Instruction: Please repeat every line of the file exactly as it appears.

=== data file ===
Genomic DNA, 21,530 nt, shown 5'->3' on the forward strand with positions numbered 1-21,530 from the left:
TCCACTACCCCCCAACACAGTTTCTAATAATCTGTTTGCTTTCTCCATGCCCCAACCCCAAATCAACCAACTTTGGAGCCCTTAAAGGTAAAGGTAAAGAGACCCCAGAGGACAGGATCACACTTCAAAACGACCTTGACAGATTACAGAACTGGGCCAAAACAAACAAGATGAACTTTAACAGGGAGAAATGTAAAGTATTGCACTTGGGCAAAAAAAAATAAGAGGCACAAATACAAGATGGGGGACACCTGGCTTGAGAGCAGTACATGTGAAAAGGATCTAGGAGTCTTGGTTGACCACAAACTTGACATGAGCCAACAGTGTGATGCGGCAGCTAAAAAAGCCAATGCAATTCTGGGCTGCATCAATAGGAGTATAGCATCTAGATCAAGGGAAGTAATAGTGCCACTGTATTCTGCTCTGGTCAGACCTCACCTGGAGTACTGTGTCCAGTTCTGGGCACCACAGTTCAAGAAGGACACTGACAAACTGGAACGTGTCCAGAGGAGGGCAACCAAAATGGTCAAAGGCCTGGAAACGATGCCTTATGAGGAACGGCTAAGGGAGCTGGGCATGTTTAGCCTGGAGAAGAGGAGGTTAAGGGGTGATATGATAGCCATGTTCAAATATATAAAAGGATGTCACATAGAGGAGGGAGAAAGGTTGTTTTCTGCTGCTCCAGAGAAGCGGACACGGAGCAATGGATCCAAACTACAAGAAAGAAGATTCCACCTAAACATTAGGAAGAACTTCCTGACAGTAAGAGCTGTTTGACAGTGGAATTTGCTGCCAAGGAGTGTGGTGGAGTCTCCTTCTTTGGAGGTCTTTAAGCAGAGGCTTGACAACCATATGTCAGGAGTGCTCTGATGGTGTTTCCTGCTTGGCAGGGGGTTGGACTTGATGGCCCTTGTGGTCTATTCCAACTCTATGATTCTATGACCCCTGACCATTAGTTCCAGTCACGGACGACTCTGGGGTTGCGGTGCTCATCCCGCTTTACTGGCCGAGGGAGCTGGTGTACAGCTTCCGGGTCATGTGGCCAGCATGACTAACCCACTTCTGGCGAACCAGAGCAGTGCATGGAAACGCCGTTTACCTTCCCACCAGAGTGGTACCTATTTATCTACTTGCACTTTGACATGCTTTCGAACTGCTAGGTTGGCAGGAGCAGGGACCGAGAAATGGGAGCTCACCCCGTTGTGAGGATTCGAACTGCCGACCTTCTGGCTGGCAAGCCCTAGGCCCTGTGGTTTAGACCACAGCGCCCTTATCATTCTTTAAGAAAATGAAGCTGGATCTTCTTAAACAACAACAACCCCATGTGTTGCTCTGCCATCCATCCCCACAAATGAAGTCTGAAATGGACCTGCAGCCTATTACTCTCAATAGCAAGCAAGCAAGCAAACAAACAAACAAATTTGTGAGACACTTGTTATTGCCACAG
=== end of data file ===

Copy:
Genomic DNA, 21,530 nt, shown 5'->3' on the forward strand with positions numbered 1-21,530 from the left:
TCCACTACCCCCCAACACAGTTTCTAATAATCTGTTTGCTTTCTCCATGCCCCAACCCCAAATCAACCAACTTTGGAGCCCTTAAAGGTAAAGGTAAAGAGACCCCAGAGGACAGGATCACACTTCAAAACGACCTTGACAGATTACAGAACTGGGCCAAAACAAACAAGATGAACTTTAACAGGGAGAAATGTAAAGTATTGCACTTGGGCAAAAAAAAATAAGAGGCACAAATACAAGATGGGGGACACCTGGCTTGAGAGCAGTACATGTGAAAAGGATCTAGGAGTCTTGGTTGACCACAAACTTGACATGAGCCAACAGTGTGATGCGGCAGCTAAAAAAGCCAATGCAATTCTGGGCTGCATCAATAGGAGTATAGCATCTAGATCAAGGGAAGTAATAGTGCCACTGTATTCTGCTCTGGTCAGACCTCACCTGGAGTACTGTGTCCAGTTCTGGGCACCACAGTTCAAGAAGGACACTGACAAACTGGAACGTGTCCAGAGGAGGGCAACCAAAATGGTCAAAGGCCTGGAAACGATGCCTTATGAGGAACGGCTAAGGGAGCTGGGCATGTTTAGCCTGGAGAAGAGGAGGTTAAGGGGTGATATGATAGCCATGTTCAAATATATAAAAGGATGTCACATAGAGGAGGGAGAAAGGTTGTTTTCTGCTGCTCCAGAGAAGCGGACACGGAGCAATGGATCCAAACTACAAGAAAGAAGATTCCACCTAAACATTAGGAAGAACTTCCTGACAGTAAGAGCTGTTTGACAGTGGAATTTGCTGCCAAGGAGTGTGGTGGAGTCTCCTTCTTTGGAGGTCTTTAAGCAGAGGCTTGACAACCATATGTCAGGAGTGCTCTGATGGTGTTTCCTGCTTGGCAGGGGGTTGGACTTGATGGCCCTTGTGGTCTATTCCAACTCTATGATTCTATGACCCCTGACCATTAGTTCCAGTCACGGACGACTCTGGGGTTGCGGTGCTCATCCCGCTTTACTGGCCGAGGGAGCTGGTGTACAGCTTCCGGGTCATGTGGCCAGCATGACTAACCCACTTCTGGCGAACCAGAGCAGTGCATGGAAACGCCGTTTACCTTCCCACCAGAGTGGTACCTATTTATCTACTTGCACTTTGACATGCTTTCGAACTGCTAGGTTGGCAGGAGCAGGGACCGAGAAATGGGAGCTCACCCCGTTGTGAGGATTCGAACTGCCGACCTTCTGGCTGGCAAGCCCTAGGCCCTGTGGTTTAGACCACAGCGCCCTTATCATTCTTTAAGAAAATGAAGCTGGATCTTCTTAAACAACAACAACCCCATGTGTTGCTCTGCCATCCATCCCCACAAATGAAGTCTGAAATGGACCTGCAGCCTATTACTCTCAATAGCAAGCAAGCAAGCAAACAAACAAACAAATTTGTGAGACACTTGTTATTGCCACAG